Recently, I met a few guys who fly free flight models off the water in Southern Vermont. They spoke of 2 minute flights with rubber powered models on floats. One of them, Jim Woolnough, had developed a spring loaded pivoting float that enabled his rubber models to ROW consistently at less than max winds.
While the Gee Bee’s were setting speed records around the pylons, the Puss Moth was setting transcontinental long-distance records
Featuring Press Release photos from the Len Wieczorek collection
The Great Depression started in the U.S. with the market crash in October, 1929 and the economic impact was felt around the world. Despite this, aviation technology advanced by leaps and bounds. The D.H. 80A Puss Moth was part of that revolution in the sky.
Hi all, it’s a new year. Hope your 2021 is going well so far.
Things slowed down a bit over the holidays, but our modelers have finished their Miles M.18 models and they’re ready to fly. In this update, we’ll touch on details, final assembly, noseplug assembly and specifications. This will be our last build update.
Tissue covering & markings, Cowling and Landing Gear installation – we’re closing in on finishing this model!
Well, it’s been about a month since we’ve started building our 24inch wingspan Miles M.18 rubber powered flying scale models. Already, we’ve got a couple of ships nearly ready for that first test glide.
Our modelers continue to improvise a bit as they go, and as always it’s interesting to watch this play out.
Wing construction, Fuselage construction Part 2 and the first Trial Assembly
Another two weeks have passed (4 weeks total) and the builders are making good progress. All three are experienced modelers and are making minor modifications from the plan as they proceed. Such is the attraction of scratch building – the builder has the freedom to inject their own preferences into the build.
Join in on the build and/or share positive thoughts via the Comment Forum.
It’s been two weeks since we announced this online build and we’ve got 3 folks building the 24in wingspan Miles M.18 Mk2 free flight rubber scale model. Two modelers are on the East Coast and one in the Pacific Northwest. All have completed the tail framework, one has constructed the wing and two have made solid progress on fuselage construction. We’ll share some to-date pics along with some of the techniques employed so far.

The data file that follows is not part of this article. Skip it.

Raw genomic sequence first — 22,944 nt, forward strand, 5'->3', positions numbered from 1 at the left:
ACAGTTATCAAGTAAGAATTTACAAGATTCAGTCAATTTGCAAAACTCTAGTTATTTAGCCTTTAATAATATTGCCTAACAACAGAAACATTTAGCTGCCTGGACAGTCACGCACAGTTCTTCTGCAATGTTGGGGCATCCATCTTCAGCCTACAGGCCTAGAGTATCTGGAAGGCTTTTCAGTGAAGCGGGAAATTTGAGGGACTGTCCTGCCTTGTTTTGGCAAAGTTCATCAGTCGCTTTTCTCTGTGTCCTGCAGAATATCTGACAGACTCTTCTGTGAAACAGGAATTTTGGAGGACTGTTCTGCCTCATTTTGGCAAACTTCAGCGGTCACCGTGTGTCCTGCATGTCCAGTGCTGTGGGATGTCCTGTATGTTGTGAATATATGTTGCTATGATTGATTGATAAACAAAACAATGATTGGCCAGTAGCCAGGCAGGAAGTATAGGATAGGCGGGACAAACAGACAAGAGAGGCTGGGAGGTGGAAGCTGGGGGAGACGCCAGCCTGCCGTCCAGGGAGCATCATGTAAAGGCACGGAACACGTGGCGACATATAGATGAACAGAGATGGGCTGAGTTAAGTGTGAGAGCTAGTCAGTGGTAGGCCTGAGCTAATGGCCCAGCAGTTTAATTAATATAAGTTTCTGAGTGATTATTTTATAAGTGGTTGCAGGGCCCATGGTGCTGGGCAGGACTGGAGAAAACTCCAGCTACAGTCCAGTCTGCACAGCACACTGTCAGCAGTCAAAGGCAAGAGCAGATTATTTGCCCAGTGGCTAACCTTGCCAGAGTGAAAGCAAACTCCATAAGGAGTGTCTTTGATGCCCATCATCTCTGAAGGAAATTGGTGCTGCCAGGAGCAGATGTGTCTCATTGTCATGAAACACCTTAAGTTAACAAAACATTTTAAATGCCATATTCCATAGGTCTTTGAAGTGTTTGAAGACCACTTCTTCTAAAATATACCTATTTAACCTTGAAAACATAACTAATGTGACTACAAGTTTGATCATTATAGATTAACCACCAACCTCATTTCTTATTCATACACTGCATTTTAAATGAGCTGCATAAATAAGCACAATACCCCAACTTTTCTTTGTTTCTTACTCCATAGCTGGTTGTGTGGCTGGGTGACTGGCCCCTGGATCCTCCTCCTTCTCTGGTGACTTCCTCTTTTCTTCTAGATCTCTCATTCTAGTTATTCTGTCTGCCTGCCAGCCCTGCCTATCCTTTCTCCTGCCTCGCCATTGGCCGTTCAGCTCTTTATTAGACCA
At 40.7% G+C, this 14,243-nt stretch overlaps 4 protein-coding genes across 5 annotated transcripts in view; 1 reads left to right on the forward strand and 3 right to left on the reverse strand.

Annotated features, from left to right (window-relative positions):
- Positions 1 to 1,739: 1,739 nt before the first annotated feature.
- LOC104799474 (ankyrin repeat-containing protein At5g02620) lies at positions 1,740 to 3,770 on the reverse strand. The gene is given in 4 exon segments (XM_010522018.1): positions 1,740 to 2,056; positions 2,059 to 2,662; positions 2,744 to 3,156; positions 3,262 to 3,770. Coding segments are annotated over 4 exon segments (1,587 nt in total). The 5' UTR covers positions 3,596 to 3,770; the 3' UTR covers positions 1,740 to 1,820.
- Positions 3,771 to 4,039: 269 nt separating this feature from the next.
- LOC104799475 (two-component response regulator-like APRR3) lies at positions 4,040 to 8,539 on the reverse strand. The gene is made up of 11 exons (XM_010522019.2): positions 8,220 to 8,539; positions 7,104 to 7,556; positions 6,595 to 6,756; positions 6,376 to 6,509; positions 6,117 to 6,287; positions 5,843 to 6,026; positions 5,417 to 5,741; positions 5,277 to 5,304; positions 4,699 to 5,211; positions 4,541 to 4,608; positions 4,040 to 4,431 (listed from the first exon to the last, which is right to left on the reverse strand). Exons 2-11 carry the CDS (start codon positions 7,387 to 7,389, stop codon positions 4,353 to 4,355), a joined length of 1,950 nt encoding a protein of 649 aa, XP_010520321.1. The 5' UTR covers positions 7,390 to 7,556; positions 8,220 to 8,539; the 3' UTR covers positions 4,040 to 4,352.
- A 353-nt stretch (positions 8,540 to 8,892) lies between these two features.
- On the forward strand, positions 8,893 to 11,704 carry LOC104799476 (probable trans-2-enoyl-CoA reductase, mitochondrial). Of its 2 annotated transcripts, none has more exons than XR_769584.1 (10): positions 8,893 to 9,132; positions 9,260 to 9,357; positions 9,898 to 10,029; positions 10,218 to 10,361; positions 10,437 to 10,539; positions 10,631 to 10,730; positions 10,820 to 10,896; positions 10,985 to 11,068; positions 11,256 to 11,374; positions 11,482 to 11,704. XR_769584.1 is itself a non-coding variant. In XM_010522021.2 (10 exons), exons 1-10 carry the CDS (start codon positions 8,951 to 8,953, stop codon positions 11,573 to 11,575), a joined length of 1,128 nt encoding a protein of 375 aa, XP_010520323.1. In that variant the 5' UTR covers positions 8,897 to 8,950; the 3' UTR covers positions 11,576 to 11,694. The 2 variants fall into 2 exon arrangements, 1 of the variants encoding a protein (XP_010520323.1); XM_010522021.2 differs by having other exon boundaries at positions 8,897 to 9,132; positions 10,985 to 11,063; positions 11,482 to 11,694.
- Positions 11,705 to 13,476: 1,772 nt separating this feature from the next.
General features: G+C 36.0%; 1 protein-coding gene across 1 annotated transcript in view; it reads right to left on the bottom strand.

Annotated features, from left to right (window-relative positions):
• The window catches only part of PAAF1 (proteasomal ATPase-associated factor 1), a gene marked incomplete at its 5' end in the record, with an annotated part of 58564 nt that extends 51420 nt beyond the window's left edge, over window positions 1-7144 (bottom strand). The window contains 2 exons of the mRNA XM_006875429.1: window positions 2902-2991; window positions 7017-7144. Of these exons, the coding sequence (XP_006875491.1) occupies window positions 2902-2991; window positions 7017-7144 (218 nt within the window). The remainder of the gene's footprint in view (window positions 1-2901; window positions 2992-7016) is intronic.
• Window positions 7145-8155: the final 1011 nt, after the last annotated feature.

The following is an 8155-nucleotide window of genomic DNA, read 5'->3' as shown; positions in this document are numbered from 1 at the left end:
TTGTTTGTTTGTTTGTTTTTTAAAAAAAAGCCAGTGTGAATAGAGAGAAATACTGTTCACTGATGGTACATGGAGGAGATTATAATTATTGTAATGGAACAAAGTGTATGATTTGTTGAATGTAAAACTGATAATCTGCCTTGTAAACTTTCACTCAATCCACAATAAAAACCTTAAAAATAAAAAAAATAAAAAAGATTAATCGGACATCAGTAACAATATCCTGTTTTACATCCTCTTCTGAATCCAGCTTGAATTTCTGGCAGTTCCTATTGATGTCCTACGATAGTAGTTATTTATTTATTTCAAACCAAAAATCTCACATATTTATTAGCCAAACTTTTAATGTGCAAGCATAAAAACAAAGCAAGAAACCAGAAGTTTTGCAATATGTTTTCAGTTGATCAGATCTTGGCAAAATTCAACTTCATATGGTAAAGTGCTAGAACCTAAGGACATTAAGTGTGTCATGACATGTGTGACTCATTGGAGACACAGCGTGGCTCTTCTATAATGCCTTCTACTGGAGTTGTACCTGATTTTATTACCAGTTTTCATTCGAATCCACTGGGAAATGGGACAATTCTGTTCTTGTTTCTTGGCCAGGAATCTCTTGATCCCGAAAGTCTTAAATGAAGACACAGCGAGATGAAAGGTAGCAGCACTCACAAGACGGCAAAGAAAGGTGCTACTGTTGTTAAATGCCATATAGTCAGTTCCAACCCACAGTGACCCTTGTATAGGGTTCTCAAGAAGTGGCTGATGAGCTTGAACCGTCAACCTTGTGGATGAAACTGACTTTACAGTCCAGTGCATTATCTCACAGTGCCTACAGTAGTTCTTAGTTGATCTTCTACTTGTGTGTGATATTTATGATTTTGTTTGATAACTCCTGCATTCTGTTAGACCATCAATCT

We’ll document this Build in a series of photo essay posts.
Join the Miles M.18 Build!
Join the start-to-finish Build of the Tom Nallen-designed Miles M.18 Mk2 rubber powered free flight scale model.
This relatively simple FAC Scale model will make a nice addition to your fleet. The model can also be flown in the FAC Low Wing Military Trainer event if finished in the appropriate color scheme.
We’ll document this Build in a series of photo essay style posts to the Aeromodelling blog on thegeebee.com. Why not build one along with the group and share your questions, tips and techniques, in the comment stream on the posts? We can all learn from each other.
A Vermont modeler’s experience flying free flight rubber models off the water
I have always been interested in the many aspects of model airplane aviation. Last year I was talking to some modeling friends who were recalling days of flying rubber powered, Mylar covered planes off of water. My friends called it ROW/LOW (rise off water/ land on water), or ROLO for short. I realized this was something I would like to try.
Four of the top ten finishers in the 1930 Cirrus All American Derby were Great Lakes Trainers
Great Lakes Trainer – Gee Bee Competitor Extraordinaire
In a recent post Mystery of the Gee Bee X, we told the story of the last flight of the Gee Bee X in September, 1931 in Brattleboro, VT. A year before, the Model X and its pilot Lowell Bayles won 2nd place among 18 entries in the 1930 All-America Derby, a coast-to-coast, city-to-city reliability tour of 6,553 miles for Cirrus engine powered aircraft.
A photo essay with commentary on the Gee Bee R-1 build, plus a test flight video. This Gee Bee flies!
The R-1 has been on my Free-Flight (FF) build list for years. It is such an icon for aviation buffs- with its winning history and dramatic color scheme. As this ship moved up my build list, I began to reacquaint myself with the airplane and its history.
“One problem which needed to be licked was the fact that both ships…would float when close to the ground”
Zantford Granville’s Double-Hinged Flap
Did you know Zantford Granville was among the first, if not the first in the U.S. to patent a flap system to control aircraft airspeed and increase lift, especially while landing? And Zantford, or Grannie as he was called, didn’t even have a formal high school education.
A short photo essay with commentary on the Q.E.D. wing rebuild
I recall the anticipation of the first test glides of my Gee Bee Q.E.D. model more than 20yrs ago in the back yard of our first house. In the time between then and now, this model – I know, it’s not really a Gee Bee (see post) – has been flown hard in fair weather and poor, placing in its share of contests and even winning a few. And I must admit to a crash or two along the way.
The International Sportster appealed to her (Cochran), but she specified that it be fitted with the Curtiss engine
The Gee Bee International Sportster and GMD Q.E.D.
Our last story told of the final flight of the Gee Bee Model X in 1931. Today, we fast-forward beyond the turbulent years of 1932 and 1933 where the Granvilles reach the pinnacle of glory only to fall into an abyss of misfortune culminating in the liquidation of the Granville Brothers Aircraft Company in September 1933.